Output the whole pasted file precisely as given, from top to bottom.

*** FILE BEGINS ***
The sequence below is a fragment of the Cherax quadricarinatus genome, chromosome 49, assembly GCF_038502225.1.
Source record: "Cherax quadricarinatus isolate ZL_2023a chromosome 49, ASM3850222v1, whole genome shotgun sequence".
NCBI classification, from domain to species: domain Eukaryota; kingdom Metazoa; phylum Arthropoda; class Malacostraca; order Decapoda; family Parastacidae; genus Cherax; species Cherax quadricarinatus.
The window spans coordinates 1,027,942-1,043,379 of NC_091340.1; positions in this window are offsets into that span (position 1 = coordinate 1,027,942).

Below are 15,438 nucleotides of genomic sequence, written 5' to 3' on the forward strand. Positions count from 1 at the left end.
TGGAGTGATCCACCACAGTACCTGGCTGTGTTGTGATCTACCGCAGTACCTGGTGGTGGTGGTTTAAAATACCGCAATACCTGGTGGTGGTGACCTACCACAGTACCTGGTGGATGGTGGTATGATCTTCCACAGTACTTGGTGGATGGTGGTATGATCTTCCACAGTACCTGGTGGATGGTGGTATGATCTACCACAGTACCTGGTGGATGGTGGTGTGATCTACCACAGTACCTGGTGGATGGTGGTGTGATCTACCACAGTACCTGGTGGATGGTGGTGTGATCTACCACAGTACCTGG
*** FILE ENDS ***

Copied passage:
The sequence below is a fragment of the Cherax quadricarinatus genome, chromosome 49, assembly GCF_038502225.1.
Source record: "Cherax quadricarinatus isolate ZL_2023a chromosome 49, ASM3850222v1, whole genome shotgun sequence".
NCBI classification, from domain to species: domain Eukaryota; kingdom Metazoa; phylum Arthropoda; class Malacostraca; order Decapoda; family Parastacidae; genus Cherax; species Cherax quadricarinatus.
The window spans coordinates 1,027,942-1,043,379 of NC_091340.1; positions in this window are offsets into that span (position 1 = coordinate 1,027,942).

Below are 15,438 nucleotides of genomic sequence, written 5' to 3' on the forward strand. Positions count from 1 at the left end.
TGGAGTGATCCACCACAGTACCTGGCTGTGTTGTGATCTACCGCAGTACCTGGTGGTGGTGGTTTAAAATACCGCAATACCTGGTGGTGGTGACCTACCACAGTACCTGGTGGATGGTGGTATGATCTTCCACAGTACTTGGTGGATGGTGGTATGATCTTCCACAGTACCTGGTGGATGGTGGTATGATCTACCACAGTACCTGGTGGATGGTGGTGTGATCTACCACAGTACCTGGTGGATGGTGGTGTGATCTACCACAGTACCTGGTGGATGGTGGTGTGATCTACCACAGTACCTGG